Become a Stoic for a week

You know you want to


A lot of people are attracted to Tai Chi because of the associated Taoist philosophy. It turns out that there’s perhaps less historical proof of a link between Tai Chi and Taoism than some people would like. You can think of Taoism more as an intellectual ‘bolt on’ addition to an existing martial art, or perhaps as a reimagining of Taoism In Action in the 1900s, a bit like when somebody remixes the classic Beatles albums with a modern house groove. But anyway, for whatever valid (or invalid), historical reasons, Taoism and Tai Chi are now part and parcel of the same package.

I think a lot of Westerners are attracted to Taoism (and Buddhism) because it represents something that has been lost in our culture. (Ironically it’s probably even harder to find in modern, face-obsessed, materialistic 20th Century Chinese culture, but that’s another story). But it wasn’t always like this. Ancient Greece and Rome had some of the same ideas represented in their various schools of philosophy. Philosophy to them wasn’t the dead, academic, historical subject that we know today. It was a living breathing thing that hadn’t been pummelled to death by religion yet.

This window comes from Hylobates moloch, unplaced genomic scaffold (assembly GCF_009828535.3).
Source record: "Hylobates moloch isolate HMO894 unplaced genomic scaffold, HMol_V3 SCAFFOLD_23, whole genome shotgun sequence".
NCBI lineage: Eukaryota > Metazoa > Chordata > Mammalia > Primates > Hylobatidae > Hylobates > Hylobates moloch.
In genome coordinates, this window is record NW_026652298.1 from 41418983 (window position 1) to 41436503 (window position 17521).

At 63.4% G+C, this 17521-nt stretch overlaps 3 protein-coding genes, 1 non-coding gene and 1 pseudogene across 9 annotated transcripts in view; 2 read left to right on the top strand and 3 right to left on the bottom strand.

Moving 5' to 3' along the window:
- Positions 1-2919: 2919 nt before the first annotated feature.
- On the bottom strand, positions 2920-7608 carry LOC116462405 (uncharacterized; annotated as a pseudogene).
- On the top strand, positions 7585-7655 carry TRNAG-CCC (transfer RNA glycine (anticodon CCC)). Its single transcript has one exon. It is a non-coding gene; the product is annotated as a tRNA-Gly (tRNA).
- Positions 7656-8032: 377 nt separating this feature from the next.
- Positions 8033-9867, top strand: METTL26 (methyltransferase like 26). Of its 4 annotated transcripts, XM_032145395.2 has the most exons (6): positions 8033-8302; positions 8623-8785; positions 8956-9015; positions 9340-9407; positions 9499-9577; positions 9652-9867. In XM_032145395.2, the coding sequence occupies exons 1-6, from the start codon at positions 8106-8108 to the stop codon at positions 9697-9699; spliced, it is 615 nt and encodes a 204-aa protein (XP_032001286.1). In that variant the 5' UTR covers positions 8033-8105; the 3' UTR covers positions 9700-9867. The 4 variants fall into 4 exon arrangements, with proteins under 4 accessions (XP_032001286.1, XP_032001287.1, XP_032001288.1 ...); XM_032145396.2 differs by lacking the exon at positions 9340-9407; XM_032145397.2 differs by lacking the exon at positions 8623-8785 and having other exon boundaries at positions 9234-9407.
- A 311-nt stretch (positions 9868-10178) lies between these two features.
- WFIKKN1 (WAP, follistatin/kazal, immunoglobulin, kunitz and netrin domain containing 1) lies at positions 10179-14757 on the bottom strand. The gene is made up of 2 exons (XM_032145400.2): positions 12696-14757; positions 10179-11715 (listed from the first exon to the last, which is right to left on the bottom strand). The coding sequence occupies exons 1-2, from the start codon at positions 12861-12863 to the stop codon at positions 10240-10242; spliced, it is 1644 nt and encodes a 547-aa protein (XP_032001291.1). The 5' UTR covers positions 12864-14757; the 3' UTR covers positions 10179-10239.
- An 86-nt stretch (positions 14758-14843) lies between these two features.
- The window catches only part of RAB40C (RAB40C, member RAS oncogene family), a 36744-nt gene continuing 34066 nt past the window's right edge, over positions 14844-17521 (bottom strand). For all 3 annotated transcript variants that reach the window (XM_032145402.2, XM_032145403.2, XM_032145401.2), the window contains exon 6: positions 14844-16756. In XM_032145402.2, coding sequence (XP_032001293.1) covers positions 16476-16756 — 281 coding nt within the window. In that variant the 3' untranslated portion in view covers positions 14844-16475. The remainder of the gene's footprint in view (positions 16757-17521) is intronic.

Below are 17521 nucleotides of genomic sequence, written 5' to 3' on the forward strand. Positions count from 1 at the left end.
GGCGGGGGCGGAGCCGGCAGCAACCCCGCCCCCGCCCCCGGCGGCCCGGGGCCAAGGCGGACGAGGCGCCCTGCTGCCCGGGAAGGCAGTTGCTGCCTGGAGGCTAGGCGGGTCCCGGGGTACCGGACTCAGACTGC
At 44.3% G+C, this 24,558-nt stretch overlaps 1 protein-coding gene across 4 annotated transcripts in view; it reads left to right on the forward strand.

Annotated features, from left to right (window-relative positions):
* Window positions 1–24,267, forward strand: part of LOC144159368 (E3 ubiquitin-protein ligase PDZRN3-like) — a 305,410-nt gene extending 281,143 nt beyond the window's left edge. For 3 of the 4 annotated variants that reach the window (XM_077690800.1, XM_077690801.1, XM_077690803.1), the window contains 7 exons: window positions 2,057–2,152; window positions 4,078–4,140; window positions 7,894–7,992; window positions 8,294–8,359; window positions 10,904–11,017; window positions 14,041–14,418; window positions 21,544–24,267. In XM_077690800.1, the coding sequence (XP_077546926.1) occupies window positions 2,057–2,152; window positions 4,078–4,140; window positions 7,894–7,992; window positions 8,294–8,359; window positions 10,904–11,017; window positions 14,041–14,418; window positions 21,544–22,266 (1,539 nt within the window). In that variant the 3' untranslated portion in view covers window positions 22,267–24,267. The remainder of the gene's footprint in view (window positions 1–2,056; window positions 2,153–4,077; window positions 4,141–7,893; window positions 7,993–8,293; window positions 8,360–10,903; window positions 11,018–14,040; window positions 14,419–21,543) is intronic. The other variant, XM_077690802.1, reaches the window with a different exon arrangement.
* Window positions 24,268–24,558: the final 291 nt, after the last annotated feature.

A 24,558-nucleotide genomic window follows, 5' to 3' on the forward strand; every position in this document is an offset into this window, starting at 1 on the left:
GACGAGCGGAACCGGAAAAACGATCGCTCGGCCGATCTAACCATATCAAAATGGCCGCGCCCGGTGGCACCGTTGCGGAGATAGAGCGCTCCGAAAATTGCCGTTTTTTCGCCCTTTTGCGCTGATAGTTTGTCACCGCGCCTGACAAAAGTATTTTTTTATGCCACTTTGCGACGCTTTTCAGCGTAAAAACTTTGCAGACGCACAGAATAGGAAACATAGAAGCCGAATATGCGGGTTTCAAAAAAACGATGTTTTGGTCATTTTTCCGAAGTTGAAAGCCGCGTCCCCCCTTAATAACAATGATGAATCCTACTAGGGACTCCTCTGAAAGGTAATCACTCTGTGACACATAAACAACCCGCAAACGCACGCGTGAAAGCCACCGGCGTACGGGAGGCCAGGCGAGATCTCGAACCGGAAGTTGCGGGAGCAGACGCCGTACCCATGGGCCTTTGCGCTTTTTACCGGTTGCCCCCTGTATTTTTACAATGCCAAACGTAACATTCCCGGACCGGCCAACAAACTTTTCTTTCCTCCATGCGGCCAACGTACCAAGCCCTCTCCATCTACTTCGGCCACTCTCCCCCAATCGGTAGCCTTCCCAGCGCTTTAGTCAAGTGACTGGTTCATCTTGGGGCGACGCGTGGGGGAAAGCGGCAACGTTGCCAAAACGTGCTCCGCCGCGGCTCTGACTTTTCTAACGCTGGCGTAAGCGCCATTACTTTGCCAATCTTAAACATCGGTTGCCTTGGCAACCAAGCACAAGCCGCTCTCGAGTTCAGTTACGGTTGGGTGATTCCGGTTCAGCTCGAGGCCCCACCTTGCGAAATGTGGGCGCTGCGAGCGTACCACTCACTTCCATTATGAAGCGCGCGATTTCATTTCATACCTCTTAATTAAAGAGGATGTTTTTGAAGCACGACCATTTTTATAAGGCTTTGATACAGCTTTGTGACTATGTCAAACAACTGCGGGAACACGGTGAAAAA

Stoicism is one of the philosophical schools of ancient Greece and Rome that appeals to me – it tends towards the practical, the ‘how to live your life well’, of Taoism, with probably a bit more real-world applicability and more obvious steps to get somewhere. It was followed by slaves and emperors, so it must have been useful for all walks of life. Thanks to the Stoicism Today page you can become a Stoic for a week – give the philosophy a spin, and let it marinate in your brain for a while.

Go on, it’s free – try the one week course – your slaves will thank you for it:

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